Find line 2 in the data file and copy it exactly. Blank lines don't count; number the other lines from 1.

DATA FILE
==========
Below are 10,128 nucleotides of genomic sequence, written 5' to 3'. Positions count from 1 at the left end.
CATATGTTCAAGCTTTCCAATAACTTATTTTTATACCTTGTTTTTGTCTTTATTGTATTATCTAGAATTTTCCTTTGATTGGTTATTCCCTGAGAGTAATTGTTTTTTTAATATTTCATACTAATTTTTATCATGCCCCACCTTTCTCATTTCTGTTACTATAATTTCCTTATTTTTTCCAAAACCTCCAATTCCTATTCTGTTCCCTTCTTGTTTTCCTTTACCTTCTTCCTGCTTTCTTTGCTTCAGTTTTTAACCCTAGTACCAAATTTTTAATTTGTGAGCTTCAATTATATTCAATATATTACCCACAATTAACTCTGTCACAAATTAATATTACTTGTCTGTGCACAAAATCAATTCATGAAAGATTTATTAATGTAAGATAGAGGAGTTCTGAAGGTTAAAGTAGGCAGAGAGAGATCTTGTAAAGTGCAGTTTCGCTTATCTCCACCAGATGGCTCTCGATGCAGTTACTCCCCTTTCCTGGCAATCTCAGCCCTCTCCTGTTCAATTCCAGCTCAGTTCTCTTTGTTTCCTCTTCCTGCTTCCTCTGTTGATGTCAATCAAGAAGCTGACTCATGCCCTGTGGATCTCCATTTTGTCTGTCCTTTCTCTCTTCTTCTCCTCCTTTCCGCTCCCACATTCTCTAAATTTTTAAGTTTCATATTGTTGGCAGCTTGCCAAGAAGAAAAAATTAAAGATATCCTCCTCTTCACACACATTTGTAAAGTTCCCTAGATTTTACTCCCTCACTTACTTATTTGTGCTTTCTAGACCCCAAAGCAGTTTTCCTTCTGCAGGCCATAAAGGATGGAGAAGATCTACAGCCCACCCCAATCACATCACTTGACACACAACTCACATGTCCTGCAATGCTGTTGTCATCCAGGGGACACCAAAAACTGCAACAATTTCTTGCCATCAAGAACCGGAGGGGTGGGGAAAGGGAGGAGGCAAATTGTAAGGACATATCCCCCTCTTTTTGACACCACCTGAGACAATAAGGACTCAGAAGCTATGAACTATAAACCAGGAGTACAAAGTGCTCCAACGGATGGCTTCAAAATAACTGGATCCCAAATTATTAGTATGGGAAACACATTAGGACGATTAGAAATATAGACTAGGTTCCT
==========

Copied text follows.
CATATGTTCAAGCTTTCCAATAACTTATTTTTATACCTTGTTTTTGTCTTTATTGTATTATCTAGAATTTTCCTTTGATTGGTTATTCCCTGAGAGTAATTGTTTTTTTAATATTTCATACTAATTTTTATCATGCCCCACCTTTCTCATTTCTGTTACTATAATTTCCTTATTTTTTCCAAAACCTCCAATTCCTATTCTGTTCCCTTCTTGTTTTCCTTTACCTTCTTCCTGCTTTCTTTGCTTCAGTTTTTAACCCTAGTACCAAATTTTTAATTTGTGAGCTTCAATTATATTCAATATATTACCCACAATTAACTCTGTCACAAATTAATATTACTTGTCTGTGCACAAAATCAATTCATGAAAGATTTATTAATGTAAGATAGAGGAGTTCTGAAGGTTAAAGTAGGCAGAGAGAGATCTTGTAAAGTGCAGTTTCGCTTATCTCCACCAGATGGCTCTCGATGCAGTTACTCCCCTTTCCTGGCAATCTCAGCCCTCTCCTGTTCAATTCCAGCTCAGTTCTCTTTGTTTCCTCTTCCTGCTTCCTCTGTTGATGTCAATCAAGAAGCTGACTCATGCCCTGTGGATCTCCATTTTGTCTGTCCTTTCTCTCTTCTTCTCCTCCTTTCCGCTCCCACATTCTCTAAATTTTTAAGTTTCATATTGTTGGCAGCTTGCCAAGAAGAAAAAATTAAAGATATCCTCCTCTTCACACACATTTGTAAAGTTCCCTAGATTTTACTCCCTCACTTACTTATTTGTGCTTTCTAGACCCCAAAGCAGTTTTCCTTCTGCAGGCCATAAAGGATGGAGAAGATCTACAGCCCACCCCAATCACATCACTTGACACACAACTCACATGTCCTGCAATGCTGTTGTCATCCAGGGGACACCAAAAACTGCAACAATTTCTTGCCATCAAGAACCGGAGGGGTGGGGAAAGGGAGGAGGCAAATTGTAAGGACATATCCCCCTCTTTTTGACACCACCTGAGACAATAAGGACTCAGAAGCTATGAACTATAAACCAGGAGTACAAAGTGCTCCAACGGATGGCTTCAAAATAACTGGATCCCAAATTATTAGTATGGGAAACACATTAGGACGATTAGAAATATAGACTAGGTTCCT